Monday, 22 June 2015

INVESTIGATION: Can books really fix everything? END OF WEEK THREE.

I'm sorry about this update being a little bit late - life is getting super busy at the moment, so I haven't had a chance to make this post! Hopefully things will start calming down again soon and I'll be able to write the conclusion to this investigation on time next week.
I managed to read a couple of self-help books this week, even if I haven't managed to find time to write about them.

First off, I read 'Loving Yourself, Loving Another' by Julia Cole, and I really didn't get along with this one. It talks a lot about couple esteem, and how one person having a downer of a day can really put a dampener on their partners mood, and that just made me feel sad - everyone is going to have at least one bad day in a while, so why put even more stress on yourself by linking your bad day to someone else's happiness?
Similarly, I didn't get on with the questionnaires section of this book. While attempting to establish which area of self-esteem that the reader may need assistance in (either emotiona, physical or mental) you had to go through a series of questionnaires, the recommended completion times of which were thirty to forty minutes. I didn't fill out the questionnaires, but I had a good hard think about each of the options, and I just found that they didn't really access any deeper levels. The questions would be paired (e.g. 'I regard myself as an introvert' followed by 'I regard myself as an extrovert') but because the rating system was from strongly agree to strongly disagree it meant that the answer to the second question was the exact opposite of the first, which was completely pointless. Furthermore, there was no column for not applicable, which - when referring to how you believe your disabilities impacted you in your day to day life - could have come in handy, as the questions did not apply to me in the slightest.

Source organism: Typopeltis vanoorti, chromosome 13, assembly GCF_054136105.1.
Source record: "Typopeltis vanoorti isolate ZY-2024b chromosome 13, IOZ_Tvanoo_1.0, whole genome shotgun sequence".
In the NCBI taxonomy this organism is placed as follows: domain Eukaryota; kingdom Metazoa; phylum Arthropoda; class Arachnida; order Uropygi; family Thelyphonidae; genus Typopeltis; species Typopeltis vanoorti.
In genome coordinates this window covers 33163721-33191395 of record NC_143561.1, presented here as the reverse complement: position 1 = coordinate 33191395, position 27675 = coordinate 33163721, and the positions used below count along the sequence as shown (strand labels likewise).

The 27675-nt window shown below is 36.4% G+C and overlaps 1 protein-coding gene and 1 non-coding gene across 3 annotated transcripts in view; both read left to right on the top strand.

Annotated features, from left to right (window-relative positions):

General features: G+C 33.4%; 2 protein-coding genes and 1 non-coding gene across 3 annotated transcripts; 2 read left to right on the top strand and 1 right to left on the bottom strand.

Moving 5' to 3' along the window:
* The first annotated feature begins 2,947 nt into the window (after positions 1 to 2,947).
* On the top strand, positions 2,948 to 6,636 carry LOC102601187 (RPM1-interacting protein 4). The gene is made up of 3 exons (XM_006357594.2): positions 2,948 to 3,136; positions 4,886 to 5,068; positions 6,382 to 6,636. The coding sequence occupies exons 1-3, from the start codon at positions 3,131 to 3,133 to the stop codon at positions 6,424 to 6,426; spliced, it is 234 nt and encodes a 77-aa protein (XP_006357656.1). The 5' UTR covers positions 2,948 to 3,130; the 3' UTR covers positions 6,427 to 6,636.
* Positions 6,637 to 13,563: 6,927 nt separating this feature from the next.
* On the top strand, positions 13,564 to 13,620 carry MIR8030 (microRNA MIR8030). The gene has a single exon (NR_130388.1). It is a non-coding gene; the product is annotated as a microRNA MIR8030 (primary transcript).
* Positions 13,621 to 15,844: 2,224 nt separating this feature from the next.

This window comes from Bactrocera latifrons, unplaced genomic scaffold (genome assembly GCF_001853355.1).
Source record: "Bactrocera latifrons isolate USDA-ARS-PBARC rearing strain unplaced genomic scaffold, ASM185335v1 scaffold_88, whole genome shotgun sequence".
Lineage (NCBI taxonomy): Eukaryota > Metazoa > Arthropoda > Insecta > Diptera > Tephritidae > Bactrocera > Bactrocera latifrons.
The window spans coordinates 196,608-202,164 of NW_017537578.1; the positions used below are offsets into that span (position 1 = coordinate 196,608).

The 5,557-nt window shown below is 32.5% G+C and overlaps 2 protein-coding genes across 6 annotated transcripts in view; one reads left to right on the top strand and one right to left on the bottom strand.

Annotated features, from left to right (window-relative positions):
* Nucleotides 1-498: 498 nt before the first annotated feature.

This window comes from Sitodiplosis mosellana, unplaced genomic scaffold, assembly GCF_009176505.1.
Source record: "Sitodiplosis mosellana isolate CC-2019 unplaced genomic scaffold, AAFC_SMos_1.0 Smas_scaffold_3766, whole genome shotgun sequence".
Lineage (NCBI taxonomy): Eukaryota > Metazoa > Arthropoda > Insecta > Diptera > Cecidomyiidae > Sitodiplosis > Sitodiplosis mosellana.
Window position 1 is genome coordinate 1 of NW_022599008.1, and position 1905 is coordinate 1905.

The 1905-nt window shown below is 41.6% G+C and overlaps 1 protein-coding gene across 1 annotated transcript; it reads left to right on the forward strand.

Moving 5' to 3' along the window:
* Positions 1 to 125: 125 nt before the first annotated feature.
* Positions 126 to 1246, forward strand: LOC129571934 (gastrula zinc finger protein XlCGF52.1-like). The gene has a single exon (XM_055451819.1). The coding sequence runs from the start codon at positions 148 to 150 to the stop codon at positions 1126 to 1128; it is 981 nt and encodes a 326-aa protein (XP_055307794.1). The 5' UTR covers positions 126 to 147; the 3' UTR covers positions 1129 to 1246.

The theory behind the book is good: teach you about general self-esteem, then the specific areas of individual self-esteem, then couple-esteem. But despite the fact that the theory was good, the execution was dreary, boring, and, quite frankly, predictable.

Secondly, I picked up 'Live More, Spend Less' by Sarah Flower.
"Wait," you ask. "A self-help book on money?"
Why yes, loyal reader, a self-help book on money! Going off of advice from a colleague last week, in which she told me that when she feels anxious she finds that reading money advice calms her down, I decided to take a punt and give it a shot. If I'm going to do this investigation, I might as well make it as wild and wacky as I possibly can!
The funny thing is, I completely agree with her. Whereas the other self-help books just seemed to contradict themselves with every piece of advice, trying to tear the reader in two as they attempted to embody such double standards, money books make a hell of a lot more sense. I'm not a big spender - I am quite good at saving and only buying things when I need to, but the level-headed advice offered within these pages can easily be extrapolated for use in the real world, which is a big change from the other books I've attempted over these last three weeks.
An example of this is the inclusion of a section on cheap and healthy recipes. By offering cheap recipes, it effectively caters to the money savers of the world, but by giving cheap and healthy options, this book could also help boost readers self-esteem - a change of diet is one of the easiest ways to change your mentality.
I highly recommend this book, and I'm definitely going to try to squeeze in some more money books over the next week, just to see if this trend continues.

Because this update is so late, and I've had no chance to read any self-help books over the last couple of days, the concluding post to this investigation is actually going to be posted on the 29th of June, so keep an eye out!

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